Concrete is a building material that is made by mixing cement, sand, water and ballast. It is usually used for structural purposes but it also has use in decorations and furnishing.
If you are a complete beginner or have no experience with concrete this article will help you get an idea on how to go about making concrete.
The first thing is always to determine the amount of concrete that you need in terms of volume. This is called the dry volume. It occupies a smaller volume compared to the wet concrete that is mixed. The process of mixing concrete elements and placing them is called casting. Where the concrete is mixed with enough water such that it flows, that is called wet casting.
In a concrete mix, the cement reacts with the water and hardens. The sand/smooth aggregate allows for bonding between the fine cement particles and the bigger aggregates forming the hard concrete.
After getting the volume, the next step is called batching. This is where you determine the amount of material you will actually need and the ratios that you will need to mix the constituents in. For structural concrete this is based on a strength that is provided by a structural engineer. For example in Kenya, Class 20 concrete, which means concrete whose compressive strength after 28 days is 28N/mm2, has a mix ratio of 1:2:4. 1 represents the cement, 2 – smooth aggregate/sand and 4 represents the coarse aggregate, ballast.
Batching can either be done in volume or weight. By volume, for 1 part cement, you put 2 parts sand, and 4 parts coarse aggregate. Water is determined on site but the ratio of cement to water is mostly 1:1 -1:2 depending on the level of workability desired. Workability is how free flowing the concrete mix is required to be.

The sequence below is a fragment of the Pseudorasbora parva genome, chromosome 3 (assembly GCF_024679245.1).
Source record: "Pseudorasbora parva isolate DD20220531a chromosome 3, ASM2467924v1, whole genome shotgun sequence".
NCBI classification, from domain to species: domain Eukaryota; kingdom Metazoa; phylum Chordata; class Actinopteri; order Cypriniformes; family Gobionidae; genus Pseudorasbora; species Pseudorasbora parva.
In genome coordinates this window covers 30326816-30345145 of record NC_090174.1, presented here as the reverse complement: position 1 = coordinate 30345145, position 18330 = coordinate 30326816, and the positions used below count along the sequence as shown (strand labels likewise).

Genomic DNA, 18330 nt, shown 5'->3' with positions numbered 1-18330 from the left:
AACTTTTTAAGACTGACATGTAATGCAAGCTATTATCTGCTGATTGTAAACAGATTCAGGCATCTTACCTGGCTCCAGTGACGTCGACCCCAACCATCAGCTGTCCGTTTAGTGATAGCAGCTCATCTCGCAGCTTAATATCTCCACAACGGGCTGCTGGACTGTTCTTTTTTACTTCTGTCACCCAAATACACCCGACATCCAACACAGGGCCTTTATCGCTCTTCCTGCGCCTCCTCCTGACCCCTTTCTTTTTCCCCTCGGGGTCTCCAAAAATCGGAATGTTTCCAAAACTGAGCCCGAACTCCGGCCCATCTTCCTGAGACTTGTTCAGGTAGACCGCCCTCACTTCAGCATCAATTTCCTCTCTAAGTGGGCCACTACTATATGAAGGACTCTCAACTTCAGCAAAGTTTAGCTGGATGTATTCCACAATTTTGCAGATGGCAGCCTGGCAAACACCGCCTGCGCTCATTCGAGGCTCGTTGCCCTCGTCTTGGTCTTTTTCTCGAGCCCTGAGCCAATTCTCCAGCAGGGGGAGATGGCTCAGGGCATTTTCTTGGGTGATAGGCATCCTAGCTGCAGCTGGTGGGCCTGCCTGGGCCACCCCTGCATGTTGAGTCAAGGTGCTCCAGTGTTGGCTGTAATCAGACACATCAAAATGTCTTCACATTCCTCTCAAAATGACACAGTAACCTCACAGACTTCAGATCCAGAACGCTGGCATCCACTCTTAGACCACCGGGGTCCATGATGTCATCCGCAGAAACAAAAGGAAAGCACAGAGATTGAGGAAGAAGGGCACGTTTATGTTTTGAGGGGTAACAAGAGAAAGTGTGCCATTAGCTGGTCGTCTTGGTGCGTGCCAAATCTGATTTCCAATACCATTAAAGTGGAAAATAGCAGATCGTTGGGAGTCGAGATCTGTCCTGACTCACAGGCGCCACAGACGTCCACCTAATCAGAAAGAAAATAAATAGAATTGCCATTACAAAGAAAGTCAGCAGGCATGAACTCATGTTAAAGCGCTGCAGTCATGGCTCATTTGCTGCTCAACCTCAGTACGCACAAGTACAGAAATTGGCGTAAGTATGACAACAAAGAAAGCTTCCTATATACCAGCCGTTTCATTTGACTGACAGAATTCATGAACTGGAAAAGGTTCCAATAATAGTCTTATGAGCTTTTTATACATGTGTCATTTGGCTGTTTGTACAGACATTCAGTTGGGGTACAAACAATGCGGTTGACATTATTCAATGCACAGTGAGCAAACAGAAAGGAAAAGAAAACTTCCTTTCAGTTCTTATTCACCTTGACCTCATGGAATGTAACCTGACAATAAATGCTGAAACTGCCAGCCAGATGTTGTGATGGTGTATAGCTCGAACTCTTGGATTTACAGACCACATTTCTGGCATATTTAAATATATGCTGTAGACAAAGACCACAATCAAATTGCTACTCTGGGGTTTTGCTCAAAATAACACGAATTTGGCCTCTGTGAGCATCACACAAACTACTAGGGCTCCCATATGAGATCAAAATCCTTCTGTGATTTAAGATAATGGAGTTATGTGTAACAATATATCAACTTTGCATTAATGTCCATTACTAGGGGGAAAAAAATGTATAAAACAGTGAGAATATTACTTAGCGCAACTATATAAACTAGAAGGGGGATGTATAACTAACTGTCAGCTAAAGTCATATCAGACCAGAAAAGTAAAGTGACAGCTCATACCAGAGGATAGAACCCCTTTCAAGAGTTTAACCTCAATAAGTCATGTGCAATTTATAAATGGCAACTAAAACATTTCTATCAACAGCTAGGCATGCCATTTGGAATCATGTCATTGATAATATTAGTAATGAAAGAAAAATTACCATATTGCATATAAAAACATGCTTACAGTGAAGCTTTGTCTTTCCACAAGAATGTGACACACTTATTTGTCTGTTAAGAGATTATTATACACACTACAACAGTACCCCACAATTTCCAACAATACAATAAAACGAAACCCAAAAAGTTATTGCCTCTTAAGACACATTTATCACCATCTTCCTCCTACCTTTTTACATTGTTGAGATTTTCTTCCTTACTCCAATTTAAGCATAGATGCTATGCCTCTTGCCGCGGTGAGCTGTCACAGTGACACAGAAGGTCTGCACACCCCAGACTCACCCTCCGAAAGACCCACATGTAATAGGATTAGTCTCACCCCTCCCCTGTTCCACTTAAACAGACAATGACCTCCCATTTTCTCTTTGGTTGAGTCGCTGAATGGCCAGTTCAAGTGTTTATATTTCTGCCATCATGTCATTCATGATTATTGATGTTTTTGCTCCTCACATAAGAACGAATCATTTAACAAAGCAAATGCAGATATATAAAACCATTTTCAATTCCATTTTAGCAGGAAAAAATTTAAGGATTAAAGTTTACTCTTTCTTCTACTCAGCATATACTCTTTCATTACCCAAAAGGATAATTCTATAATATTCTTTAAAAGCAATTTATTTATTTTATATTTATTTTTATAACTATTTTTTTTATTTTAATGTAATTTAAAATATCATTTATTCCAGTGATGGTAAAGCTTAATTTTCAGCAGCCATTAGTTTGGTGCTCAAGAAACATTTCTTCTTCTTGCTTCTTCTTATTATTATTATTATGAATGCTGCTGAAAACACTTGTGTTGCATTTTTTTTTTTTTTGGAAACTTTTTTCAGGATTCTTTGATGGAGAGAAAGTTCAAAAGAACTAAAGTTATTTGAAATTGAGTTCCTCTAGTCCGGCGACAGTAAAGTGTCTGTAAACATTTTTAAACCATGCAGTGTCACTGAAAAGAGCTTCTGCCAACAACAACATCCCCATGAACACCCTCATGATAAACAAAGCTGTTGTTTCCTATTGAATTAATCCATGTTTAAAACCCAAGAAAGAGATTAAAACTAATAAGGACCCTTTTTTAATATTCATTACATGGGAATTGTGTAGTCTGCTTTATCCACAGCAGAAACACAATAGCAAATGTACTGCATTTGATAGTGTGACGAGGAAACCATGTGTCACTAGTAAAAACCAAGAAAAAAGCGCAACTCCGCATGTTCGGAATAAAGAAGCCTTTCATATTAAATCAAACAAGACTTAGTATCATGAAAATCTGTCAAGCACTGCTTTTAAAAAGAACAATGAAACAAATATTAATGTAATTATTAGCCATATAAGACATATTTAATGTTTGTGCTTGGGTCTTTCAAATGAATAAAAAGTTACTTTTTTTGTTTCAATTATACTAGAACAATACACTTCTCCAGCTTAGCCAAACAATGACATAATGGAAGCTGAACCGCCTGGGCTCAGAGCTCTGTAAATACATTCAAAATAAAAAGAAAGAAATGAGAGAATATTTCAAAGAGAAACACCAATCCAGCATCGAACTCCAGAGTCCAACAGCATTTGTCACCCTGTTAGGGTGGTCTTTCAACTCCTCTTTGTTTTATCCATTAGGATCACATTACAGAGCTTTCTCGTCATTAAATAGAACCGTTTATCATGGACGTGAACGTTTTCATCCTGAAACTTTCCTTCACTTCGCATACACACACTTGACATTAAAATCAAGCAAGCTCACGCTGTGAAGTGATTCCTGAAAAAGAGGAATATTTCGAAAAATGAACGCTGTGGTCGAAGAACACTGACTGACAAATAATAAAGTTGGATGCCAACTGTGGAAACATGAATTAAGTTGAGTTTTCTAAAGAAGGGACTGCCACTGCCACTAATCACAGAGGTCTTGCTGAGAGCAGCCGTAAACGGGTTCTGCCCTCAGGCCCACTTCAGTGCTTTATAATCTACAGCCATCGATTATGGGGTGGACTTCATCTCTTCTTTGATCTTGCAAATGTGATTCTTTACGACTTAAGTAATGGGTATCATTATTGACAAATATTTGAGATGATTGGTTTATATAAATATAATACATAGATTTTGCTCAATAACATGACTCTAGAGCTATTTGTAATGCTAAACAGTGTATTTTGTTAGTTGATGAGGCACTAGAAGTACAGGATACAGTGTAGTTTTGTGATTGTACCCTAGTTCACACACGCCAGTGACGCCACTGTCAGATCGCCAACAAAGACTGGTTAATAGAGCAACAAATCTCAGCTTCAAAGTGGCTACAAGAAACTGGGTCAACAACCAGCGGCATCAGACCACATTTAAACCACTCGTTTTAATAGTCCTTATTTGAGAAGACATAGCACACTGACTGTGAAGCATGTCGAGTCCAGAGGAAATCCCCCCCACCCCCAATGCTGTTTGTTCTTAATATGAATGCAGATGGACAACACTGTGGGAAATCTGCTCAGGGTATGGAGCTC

Mixing can be done either by hand or with a mixer. It should be done until the mixture is of consistent texture and colour. The colour is usually a dark grey with a hint of green. This concrete when placed will set depending on the formwork or mould it is placed in. Once it sets and starts hardening, it gains strength continuously over its life with the actual concrete strength taken as the strength it attains after 28 days.
Mixing should be done with clean water and the materials should be free from soil, dirt and organic debris.
Concrete should be continuously cured for the first 7 days to provide water to the hardening reaction. At the end of 7 days, the concrete should have gained 65-70 percent of the strength expected at 28 days, and at 14 days, it should have gained at least 90 percent.
Read here if you need more information on checks during concrete mixing, placing and curing for concrete works. Curious how to batch using weight or volume? Read more on how to calculate the amount of sand, cement, ballast and water required in your concrete mix.
I hope this read has been useful. Build wisely!